A protest in North Macedonia’s capital Skopje against the French proposal that would lift Bulgarian veto on the start of the country’s EU accession talks turned violent in the evening July 5, leaving dozens of police officers injured.
The violent protest was the last in a series of demonstrations against the proposal drafted by the French presidency of the EU. It is intended to unblock North Macedonia’s stalled EU accession process, but opposition parties and most of the public consider it is harmful for the Macedonian national interest.
47 police officers were injured, 11 of them seriously, while two officers with serious injuries were hospitalised at the Neurosurgery Clinic. 11 protestors were detained, two of whom were minors, the police said on July 6.
“The consequences of last night's rampage in front of the Assembly!” parliament speaker Talat Xhaferi said on July 6 in a Facebook post, where he posted a video clip showing broken windows, tiles and bottles on the floor of the parliament following the previous night’s protest.
“I recognise and support everyone's right to protest and express his opinion. But I constantly and strongly condemn hooliganism, violence, incitement of hatred, because these are not a solution,” Xhaferi commented.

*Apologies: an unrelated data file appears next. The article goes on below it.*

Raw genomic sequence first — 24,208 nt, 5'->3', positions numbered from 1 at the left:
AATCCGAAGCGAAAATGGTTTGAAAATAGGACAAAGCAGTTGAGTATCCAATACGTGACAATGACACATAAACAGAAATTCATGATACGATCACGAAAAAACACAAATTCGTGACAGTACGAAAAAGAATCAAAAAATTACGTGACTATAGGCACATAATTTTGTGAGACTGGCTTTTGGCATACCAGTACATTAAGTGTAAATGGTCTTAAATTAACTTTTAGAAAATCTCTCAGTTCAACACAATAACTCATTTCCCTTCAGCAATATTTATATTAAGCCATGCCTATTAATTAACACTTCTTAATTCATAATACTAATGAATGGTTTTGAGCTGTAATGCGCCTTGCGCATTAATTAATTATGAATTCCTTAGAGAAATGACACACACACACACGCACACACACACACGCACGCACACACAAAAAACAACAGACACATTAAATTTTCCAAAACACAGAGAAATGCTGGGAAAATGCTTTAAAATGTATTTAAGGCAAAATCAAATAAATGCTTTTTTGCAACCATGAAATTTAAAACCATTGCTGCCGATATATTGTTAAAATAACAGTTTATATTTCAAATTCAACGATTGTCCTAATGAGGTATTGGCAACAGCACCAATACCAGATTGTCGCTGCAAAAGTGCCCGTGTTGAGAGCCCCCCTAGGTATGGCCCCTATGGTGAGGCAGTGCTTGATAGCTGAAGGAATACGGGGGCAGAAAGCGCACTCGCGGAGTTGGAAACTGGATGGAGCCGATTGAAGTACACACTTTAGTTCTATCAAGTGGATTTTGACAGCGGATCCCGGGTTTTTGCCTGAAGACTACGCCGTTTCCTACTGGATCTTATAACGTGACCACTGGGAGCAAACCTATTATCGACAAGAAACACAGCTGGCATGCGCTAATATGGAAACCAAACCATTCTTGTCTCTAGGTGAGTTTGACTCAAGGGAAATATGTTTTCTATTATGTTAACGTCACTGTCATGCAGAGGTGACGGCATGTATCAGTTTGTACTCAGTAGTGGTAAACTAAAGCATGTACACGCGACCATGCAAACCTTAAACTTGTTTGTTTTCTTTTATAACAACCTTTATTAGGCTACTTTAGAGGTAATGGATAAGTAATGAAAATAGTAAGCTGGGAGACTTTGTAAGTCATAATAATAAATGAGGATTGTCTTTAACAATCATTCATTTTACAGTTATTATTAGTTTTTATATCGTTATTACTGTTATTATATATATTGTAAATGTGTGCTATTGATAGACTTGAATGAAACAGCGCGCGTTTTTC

There was also damage to the buildings of the government and the Ministry of Foreign Affairs where the protests were also held.
The Interior Minister Oliver Spasovski announced the harshest punishments for the organisers as well as students who participated in the violent protests against the French proposal.
“Last night we witnessed a dark event, which turned from a public gathering organised by the opposition parties into vandalism. Members of police were brutally attacked while on duty,” Spasovski said in the statement.
Spasovski added that during the evening protest, a significant damage was done, with damage to paving stones and road signs and benches torn out of the ground. Some protestors threw stones, eggs, Molotov cocktails, rubbish bins and fireworks at official buildings and the police officers who secured the state institutions.
Following the violent protests the police managed to disperse the protestors.
The French proposal has been sent to the parliament for consideration. The first discussions on the proposal are expected on July 6.